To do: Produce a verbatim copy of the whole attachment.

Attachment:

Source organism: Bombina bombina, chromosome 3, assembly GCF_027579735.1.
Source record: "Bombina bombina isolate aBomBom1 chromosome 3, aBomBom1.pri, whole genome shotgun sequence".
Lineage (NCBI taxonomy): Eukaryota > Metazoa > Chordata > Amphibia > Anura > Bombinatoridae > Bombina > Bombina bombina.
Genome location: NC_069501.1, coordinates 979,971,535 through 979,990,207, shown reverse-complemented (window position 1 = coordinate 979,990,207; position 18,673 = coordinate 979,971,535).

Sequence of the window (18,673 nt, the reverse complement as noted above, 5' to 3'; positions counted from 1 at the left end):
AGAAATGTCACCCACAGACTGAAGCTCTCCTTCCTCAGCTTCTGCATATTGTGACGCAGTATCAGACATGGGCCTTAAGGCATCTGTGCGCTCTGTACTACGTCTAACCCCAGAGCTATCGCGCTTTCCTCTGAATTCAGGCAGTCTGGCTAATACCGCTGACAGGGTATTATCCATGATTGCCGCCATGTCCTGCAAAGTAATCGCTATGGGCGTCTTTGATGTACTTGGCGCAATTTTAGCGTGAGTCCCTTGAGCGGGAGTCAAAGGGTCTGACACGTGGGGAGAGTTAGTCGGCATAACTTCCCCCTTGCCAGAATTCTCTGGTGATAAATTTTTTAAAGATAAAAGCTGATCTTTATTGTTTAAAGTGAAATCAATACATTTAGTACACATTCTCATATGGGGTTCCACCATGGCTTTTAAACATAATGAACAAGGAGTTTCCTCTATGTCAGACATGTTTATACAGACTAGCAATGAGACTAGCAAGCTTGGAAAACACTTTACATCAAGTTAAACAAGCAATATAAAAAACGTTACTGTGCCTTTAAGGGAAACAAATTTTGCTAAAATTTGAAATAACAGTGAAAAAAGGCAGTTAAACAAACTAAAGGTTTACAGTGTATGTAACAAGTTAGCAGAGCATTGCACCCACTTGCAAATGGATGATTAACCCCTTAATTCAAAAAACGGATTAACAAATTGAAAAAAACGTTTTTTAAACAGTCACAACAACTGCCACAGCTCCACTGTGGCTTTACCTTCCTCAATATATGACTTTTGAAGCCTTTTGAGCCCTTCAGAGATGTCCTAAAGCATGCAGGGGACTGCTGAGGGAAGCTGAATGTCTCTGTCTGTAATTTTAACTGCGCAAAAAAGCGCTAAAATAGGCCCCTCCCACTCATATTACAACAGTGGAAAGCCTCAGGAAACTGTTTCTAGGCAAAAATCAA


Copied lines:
Source organism: Bombina bombina, chromosome 3, assembly GCF_027579735.1.
Source record: "Bombina bombina isolate aBomBom1 chromosome 3, aBomBom1.pri, whole genome shotgun sequence".
Lineage (NCBI taxonomy): Eukaryota > Metazoa > Chordata > Amphibia > Anura > Bombinatoridae > Bombina > Bombina bombina.
Genome location: NC_069501.1, coordinates 979,971,535 through 979,990,207, shown reverse-complemented (window position 1 = coordinate 979,990,207; position 18,673 = coordinate 979,971,535).

Sequence of the window (18,673 nt, the reverse complement as noted above, 5' to 3'; positions counted from 1 at the left end):
AGAAATGTCACCCACAGACTGAAGCTCTCCTTCCTCAGCTTCTGCATATTGTGACGCAGTATCAGACATGGGCCTTAAGGCATCTGTGCGCTCTGTACTACGTCTAACCCCAGAGCTATCGCGCTTTCCTCTGAATTCAGGCAGTCTGGCTAATACCGCTGACAGGGTATTATCCATGATTGCCGCCATGTCCTGCAAAGTAATCGCTATGGGCGTCTTTGATGTACTTGGCGCAATTTTAGCGTGAGTCCCTTGAGCGGGAGTCAAAGGGTCTGACACGTGGGGAGAGTTAGTCGGCATAACTTCCCCCTTGCCAGAATTCTCTGGTGATAAATTTTTTAAAGATAAAAGCTGATCTTTATTGTTTAAAGTGAAATCAATACATTTAGTACACATTCTCATATGGGGTTCCACCATGGCTTTTAAACATAATGAACAAGGAGTTTCCTCTATGTCAGACATGTTTATACAGACTAGCAATGAGACTAGCAAGCTTGGAAAACACTTTACATCAAGTTAAACAAGCAATATAAAAAACGTTACTGTGCCTTTAAGGGAAACAAATTTTGCTAAAATTTGAAATAACAGTGAAAAAAGGCAGTTAAACAAACTAAAGGTTTACAGTGTATGTAACAAGTTAGCAGAGCATTGCACCCACTTGCAAATGGATGATTAACCCCTTAATTCAAAAAACGGATTAACAAATTGAAAAAAACGTTTTTTAAACAGTCACAACAACTGCCACAGCTCCACTGTGGCTTTACCTTCCTCAATATATGACTTTTGAAGCCTTTTGAGCCCTTCAGAGATGTCCTAAAGCATGCAGGGGACTGCTGAGGGAAGCTGAATGTCTCTGTCTGTAATTTTAACTGCGCAAAAAAGCGCTAAAATAGGCCCCTCCCACTCATATTACAACAGTGGAAAGCCTCAGGAAACTGTTTCTAGGCAAAAATCAA